The sleek blue-and-white device created by biomedical engineering graduate student George K. Lewis slips into a pocket and sends ultrasound waves deep into muscles via a coin-sized polystyrene pad. This is the transducer, which converts electrical energy into ultrasound.
Since first publishing research about his pocket-sized devices in 2007, Lewis has continued to improve them, making them smaller and more efficient. To give the systems medical legitimacy, Lewis has prepared the first clinical trial. The study will focus on osteoarthritis patients to determine whether the devices can significantly reduce joint pain.
Ultrasound is often used to relieve muscle and joint pain but requires patients to receive treatments in doctors’ and physical therapists’ offices. Lewis’ mini-machine would allow people to receive such treatment at home and work. Even though medications are the primary way to treat pain in older patients, with age comes increased risk of complications. Therefore, there is a “great need” to support research into non-drug therapies for pain, the researchers say.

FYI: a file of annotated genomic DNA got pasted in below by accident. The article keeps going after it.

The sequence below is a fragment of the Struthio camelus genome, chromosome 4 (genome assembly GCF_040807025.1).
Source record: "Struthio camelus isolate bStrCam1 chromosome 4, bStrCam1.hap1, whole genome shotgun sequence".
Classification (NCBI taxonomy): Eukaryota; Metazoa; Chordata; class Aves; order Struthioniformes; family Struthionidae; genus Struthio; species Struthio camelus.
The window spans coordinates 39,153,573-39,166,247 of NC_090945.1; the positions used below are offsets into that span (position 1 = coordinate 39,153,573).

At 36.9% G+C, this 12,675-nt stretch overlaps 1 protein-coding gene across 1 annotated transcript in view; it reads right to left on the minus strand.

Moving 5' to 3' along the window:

The latest prototype sends low-intensity energy in the form of ultrasound waves from the transducer into the body, which is gentle enough to be kept close to the skin for up to ten hours, according to the researchers.
COMPAMED.de; Source: Cornell University